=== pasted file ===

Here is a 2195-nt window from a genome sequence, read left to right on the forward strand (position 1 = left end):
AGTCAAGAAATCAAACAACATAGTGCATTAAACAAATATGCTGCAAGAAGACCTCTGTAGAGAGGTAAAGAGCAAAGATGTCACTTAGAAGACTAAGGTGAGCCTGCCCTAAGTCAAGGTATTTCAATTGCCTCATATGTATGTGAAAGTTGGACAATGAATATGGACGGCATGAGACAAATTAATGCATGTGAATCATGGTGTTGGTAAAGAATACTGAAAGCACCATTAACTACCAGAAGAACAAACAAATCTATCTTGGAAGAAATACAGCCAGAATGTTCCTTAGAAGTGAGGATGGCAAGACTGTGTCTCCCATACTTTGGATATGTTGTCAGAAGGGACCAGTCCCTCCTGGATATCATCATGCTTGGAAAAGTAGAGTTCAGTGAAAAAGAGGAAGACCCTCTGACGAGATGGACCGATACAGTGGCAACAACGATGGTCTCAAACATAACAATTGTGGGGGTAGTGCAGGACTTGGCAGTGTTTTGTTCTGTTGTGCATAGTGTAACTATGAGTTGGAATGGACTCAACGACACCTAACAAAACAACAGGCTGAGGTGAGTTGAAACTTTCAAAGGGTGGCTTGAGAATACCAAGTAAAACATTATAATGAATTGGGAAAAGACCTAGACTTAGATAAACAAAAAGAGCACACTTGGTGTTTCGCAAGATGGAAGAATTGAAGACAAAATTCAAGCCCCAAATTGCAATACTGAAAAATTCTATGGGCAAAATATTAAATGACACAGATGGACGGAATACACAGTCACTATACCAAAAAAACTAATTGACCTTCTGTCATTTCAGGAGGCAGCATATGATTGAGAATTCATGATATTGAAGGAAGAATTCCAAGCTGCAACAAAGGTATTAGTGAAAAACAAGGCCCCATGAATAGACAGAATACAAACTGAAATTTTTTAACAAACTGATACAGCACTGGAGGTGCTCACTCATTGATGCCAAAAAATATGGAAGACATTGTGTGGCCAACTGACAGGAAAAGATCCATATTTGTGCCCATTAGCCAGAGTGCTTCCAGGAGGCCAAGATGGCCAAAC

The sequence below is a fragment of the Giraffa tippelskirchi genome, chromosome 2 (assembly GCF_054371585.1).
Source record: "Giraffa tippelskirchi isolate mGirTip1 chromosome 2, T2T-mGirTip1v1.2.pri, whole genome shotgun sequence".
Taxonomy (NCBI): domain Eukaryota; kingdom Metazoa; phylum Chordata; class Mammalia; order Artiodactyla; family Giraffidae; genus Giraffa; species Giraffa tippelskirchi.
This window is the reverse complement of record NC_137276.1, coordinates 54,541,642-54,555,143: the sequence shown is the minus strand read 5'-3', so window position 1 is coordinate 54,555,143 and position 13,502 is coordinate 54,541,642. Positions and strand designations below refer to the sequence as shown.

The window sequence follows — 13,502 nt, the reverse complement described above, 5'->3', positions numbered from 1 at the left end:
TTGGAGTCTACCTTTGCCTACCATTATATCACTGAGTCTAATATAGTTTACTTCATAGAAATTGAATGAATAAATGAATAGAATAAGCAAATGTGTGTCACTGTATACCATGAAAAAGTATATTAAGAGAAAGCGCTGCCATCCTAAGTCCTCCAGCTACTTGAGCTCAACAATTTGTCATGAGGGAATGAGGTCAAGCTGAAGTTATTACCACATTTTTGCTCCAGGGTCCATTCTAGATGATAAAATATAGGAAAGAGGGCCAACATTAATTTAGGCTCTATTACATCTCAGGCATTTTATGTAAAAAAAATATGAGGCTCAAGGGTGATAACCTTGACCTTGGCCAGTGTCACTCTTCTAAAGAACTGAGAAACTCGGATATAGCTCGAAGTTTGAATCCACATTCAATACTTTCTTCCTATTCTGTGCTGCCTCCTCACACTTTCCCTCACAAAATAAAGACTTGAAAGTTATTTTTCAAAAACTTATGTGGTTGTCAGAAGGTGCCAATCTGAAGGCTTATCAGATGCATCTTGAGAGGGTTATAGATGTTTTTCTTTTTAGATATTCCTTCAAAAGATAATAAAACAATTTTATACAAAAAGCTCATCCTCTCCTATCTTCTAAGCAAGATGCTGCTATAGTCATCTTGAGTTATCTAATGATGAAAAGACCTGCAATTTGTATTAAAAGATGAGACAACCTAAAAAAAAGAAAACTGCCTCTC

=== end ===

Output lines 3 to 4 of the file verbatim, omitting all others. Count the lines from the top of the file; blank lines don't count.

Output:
The sequence below is a fragment of the Giraffa tippelskirchi genome, chromosome 2 (assembly GCF_054371585.1).
Source record: "Giraffa tippelskirchi isolate mGirTip1 chromosome 2, T2T-mGirTip1v1.2.pri, whole genome shotgun sequence".